India is not Pakistan. But on celluloid it is. It is true that one suspends disbelief in the dark of the cinema hall. Even so, one seeks some verisimilitude in what is portrayed: similarity, perhaps, in terms of locale, dress, day-to-day conversation. With two countries as similar as India and Pakistan, if you’re a filmmaker and want slices of Pakistani life in your films, India can play host to recreating your dreams on celluloid. The magic of cinematography can make parts of Le Corbusier’s Chandigarh come alive as a marketplace in the gritty port of Karachi and Mohali can do duty as Lahore. In a spate of films—Zero Dark Thirty, on Osama bin Laden, The Reluctant Fundamentalist, or West is West—India is being recreated as Pakistan. It seems that makers of a biopic on Lady Diana, too, want to shoot Lahore in India.
In the last few years, at least six films with Pakistan as a backdrop have been shot in the twin cities of Chandigarh and Mohali, even in Delhi. Of the 15 proposals received by the Union information and broadcasting ministry in the last two years, 12 were approved; most of them, say officials (who couldn’t recall the exact figure offhand), had story links to Pakistan. So whether it’s Kathryn Bigelow’s Zero Dark Thirty or, a little in the past, the Angelina Jolie-starrer Mighty Heart, Pakistan is being recreated in India. The recent history of the subcontinent is providing filmmakers—many from Hollywood—fertile ground for story and setting in the region. And officials in the information and broadcasting ministry say India is more than willing to facilitate such shoots in India.
Informally, Indian production companies—which tie up with foreign filmmakers, helping them with the bureaucratic maze of seeking approvals and getting permits, besides actual shoots—let you know that seeking permission to shoot in Pakistan is an arduous process. India, despite its chequered history in granting approval, has emerged as a favoured haunt for filmmakers seeking to frame approximations of Lahore or Karachi. Films are a rich vein of commerce. The Indian government has been slow to realise this, but the realisation having dawned, it’s working overtime to dispel the image of being difficult to deal with.
The I&B ministry plans to set up a commission that will clear all approvals needed for shoots in a time-bound manner.
While that may be heartwarming, it’s also unfortunate that some films could not be shot here. The first step—script approval—is supposed to be time-bound: no more than three weeks. But filmmakers have found that it can prove to be an experience in timelessness. Then there are other reasons: the list of films that were approved but red-flagged by the information and broadcasting ministry later is legion. Shooting for Joe Wright’s Indian Summer, based on the folkloric relationship between Jawaharlal Nehru and Lady Edwina Mountbatten, was scrapped: the government did not warm up to the ‘love story’. Acclaimed Iranian filmmaker Majid Majidi is still awaiting approval for shooting a film on the Prophet in India. He wanted to set some scenes in the deserts of Rajasthan.
More recently, the James Bond film Skyfall could not be shot in India as permission from the railway ministry was hard to come by. A crucial roof-top fight sequence on a train, which could have showcased Indian Railways, was to be filmed here. While the railways took its time despite all other approvals being granted, the filmmakers went shopping for a new location. Deepa Mehta took the filming of Salman Rushdie’s Midnight’s Children to Sri Lanka, as the government found the storyline contentious.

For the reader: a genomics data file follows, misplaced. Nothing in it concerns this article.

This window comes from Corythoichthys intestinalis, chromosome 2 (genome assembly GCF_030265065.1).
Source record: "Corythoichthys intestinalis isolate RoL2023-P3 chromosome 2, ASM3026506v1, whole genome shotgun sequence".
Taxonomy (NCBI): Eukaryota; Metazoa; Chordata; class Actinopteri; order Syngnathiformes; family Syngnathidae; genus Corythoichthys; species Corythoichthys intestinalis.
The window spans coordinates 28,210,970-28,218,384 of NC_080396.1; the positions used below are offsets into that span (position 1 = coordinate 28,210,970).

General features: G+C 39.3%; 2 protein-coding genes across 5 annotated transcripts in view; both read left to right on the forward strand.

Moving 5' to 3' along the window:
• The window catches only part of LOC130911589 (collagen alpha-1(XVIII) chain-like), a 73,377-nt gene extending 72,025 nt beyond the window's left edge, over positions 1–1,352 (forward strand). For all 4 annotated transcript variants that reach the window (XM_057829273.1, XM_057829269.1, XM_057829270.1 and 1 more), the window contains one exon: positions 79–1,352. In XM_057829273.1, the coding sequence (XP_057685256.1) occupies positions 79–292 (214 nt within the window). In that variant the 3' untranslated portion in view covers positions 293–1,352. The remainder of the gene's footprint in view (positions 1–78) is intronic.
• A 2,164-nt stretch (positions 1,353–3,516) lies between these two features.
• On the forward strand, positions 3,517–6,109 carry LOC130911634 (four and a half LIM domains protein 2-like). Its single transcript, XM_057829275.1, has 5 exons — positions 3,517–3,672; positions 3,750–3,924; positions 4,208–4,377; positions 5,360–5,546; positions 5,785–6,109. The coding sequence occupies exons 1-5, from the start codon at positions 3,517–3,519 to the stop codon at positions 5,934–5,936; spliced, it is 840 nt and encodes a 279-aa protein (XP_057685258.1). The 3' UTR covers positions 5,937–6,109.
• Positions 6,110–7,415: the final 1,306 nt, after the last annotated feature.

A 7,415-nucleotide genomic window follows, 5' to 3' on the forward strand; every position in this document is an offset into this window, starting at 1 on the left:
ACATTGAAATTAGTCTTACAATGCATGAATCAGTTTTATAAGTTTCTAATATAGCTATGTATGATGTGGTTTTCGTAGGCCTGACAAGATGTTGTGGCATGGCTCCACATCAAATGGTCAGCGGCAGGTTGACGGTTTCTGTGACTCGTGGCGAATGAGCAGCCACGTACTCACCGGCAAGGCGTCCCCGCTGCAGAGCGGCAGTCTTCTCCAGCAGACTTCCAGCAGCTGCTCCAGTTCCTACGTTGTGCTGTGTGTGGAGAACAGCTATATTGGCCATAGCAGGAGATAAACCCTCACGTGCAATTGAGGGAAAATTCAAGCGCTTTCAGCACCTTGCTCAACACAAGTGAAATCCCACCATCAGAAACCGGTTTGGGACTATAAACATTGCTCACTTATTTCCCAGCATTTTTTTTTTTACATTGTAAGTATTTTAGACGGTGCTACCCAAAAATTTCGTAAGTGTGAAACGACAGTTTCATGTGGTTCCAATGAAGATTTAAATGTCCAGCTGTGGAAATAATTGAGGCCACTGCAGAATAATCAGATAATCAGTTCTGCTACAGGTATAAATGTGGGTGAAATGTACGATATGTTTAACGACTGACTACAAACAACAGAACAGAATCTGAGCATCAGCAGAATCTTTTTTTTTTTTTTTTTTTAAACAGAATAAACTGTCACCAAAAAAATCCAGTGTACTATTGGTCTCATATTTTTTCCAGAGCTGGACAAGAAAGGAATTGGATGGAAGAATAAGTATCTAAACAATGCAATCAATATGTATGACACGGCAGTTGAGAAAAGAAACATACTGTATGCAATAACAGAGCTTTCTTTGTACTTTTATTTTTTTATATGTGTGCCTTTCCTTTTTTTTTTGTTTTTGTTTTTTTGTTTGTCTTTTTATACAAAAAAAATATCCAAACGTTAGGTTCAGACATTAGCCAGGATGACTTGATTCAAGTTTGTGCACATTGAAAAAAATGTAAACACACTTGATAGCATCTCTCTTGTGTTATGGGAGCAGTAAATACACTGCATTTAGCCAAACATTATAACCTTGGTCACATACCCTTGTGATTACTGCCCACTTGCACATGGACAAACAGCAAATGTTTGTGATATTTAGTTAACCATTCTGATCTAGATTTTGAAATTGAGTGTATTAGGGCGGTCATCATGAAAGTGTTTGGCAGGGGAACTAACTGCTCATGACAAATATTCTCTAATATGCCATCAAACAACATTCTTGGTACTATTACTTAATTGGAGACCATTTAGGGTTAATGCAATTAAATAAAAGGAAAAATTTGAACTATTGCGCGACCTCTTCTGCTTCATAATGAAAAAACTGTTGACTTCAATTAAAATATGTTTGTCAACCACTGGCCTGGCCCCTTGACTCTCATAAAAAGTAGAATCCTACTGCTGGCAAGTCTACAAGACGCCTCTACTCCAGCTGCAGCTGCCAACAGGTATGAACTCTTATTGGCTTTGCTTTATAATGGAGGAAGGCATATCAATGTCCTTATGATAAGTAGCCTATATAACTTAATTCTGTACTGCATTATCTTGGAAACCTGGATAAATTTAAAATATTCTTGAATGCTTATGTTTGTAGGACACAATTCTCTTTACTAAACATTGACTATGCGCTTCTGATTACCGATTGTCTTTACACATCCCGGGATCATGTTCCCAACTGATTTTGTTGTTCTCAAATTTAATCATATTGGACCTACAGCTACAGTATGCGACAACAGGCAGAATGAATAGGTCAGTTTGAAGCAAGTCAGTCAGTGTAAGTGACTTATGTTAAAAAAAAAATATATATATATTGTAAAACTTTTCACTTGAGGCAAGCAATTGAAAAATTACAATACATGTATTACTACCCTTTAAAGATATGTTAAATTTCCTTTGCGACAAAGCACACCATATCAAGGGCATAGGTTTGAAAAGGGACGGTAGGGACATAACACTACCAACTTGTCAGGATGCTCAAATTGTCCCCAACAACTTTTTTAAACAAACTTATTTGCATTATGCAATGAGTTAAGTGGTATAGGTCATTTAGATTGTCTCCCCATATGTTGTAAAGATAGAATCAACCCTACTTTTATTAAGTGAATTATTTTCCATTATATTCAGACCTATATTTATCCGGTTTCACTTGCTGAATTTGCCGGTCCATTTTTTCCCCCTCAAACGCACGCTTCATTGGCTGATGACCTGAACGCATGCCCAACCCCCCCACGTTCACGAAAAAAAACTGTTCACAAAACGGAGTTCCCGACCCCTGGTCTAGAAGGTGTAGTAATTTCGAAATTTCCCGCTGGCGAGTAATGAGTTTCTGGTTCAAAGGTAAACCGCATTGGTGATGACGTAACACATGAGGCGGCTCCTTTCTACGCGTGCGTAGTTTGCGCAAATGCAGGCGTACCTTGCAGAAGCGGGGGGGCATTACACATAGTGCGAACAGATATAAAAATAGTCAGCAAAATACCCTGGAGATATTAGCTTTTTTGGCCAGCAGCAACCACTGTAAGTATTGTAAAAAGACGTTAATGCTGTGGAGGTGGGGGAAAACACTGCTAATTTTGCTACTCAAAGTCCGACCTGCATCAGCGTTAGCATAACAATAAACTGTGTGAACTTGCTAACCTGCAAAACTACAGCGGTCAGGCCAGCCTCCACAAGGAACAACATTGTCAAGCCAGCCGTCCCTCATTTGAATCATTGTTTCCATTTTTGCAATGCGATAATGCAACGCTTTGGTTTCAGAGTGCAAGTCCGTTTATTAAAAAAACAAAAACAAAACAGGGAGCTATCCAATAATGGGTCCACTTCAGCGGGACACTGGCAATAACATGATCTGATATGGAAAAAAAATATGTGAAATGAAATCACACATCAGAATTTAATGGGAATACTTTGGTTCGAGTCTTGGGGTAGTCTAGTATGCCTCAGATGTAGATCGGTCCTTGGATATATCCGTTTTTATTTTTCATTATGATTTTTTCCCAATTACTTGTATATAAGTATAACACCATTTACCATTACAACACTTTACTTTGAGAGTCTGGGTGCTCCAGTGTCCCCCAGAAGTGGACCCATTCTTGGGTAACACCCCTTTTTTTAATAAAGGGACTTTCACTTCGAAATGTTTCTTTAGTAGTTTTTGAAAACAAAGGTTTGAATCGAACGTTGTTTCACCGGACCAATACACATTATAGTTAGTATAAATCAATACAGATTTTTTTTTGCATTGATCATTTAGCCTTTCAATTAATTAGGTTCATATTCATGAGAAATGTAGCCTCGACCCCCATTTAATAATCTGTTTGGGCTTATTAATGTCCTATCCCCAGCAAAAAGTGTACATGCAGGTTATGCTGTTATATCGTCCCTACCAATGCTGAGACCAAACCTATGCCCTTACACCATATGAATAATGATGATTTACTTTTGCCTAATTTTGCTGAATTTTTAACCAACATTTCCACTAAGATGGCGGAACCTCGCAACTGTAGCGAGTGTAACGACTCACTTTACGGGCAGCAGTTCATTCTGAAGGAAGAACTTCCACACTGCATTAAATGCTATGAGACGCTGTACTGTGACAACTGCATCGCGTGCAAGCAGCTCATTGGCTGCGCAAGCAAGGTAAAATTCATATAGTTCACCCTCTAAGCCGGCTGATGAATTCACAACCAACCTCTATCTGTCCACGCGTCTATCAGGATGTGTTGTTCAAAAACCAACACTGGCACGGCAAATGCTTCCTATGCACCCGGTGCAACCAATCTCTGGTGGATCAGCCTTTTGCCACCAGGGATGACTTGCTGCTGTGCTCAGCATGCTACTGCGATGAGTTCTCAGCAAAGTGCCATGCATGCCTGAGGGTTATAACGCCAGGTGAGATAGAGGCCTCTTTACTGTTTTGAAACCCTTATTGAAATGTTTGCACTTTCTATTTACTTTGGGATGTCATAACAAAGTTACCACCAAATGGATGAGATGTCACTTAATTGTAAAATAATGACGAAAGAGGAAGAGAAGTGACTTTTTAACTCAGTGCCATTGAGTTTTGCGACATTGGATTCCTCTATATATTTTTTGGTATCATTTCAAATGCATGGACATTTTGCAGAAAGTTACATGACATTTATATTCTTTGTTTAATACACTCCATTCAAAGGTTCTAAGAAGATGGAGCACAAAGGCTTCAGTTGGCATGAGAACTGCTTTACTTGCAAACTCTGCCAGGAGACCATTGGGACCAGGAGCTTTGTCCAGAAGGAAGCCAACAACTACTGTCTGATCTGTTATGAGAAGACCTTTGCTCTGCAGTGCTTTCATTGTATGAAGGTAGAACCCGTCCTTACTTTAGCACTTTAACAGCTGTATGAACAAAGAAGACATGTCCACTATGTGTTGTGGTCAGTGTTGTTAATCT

It is to dispel these images of a recalcitrant government that the information and broadcasting ministry, it is learnt, has put a note to the cabinet, which if approved will lead to a ‘Film Commission of India’—a single-window clearance for filmmakers who wish to shoot here. Although the commission will not be a statutory body, ministry officials say it would “short-circuit” the process of getting approvals from different wings of the government.
The commission will have representatives from the state governments too. This is because some of the approvals have to be sought from local authorities. For example, gondola shots—in which the camera is suspended mid-air for a looming view—have to be approved by the authorities of the district and the tehsil it is being shot in. In fact, to expedite the process, senior officials have sometimes requested district authorities to look the other way when a film was being shot. It is to end such problems that the ministry has proposed the new commission.
According to a draft note from the information and broadcasting ministry, joint secretary-level officials will meet once a month to scrutinise proposals for shoots at particular locations. This is aimed at preventing delays, for the government has realised that filmmakers’ arrival for shoots could eventually lead to collaborative or standalone ventures that will translate into big business. The cabinet note seeks to make approval a one-time process—all the little things covered in one go. The ministry is also working to create a website to provide information filmmakers would find useful before they begin work in India.
Last year, a FICCI report painted a bleak picture of Hollywood films released in India: of 531 made in 2010, less than half were released in India. The trend of foreign filmmakers coming here to make films may perhaps change that a bit; a little easing of procedure by the concerned ministries could help that. So for the peddlers of dreams, India might be the emerging Pakistan-on-film, but for the Indian government it is also about setting its image right.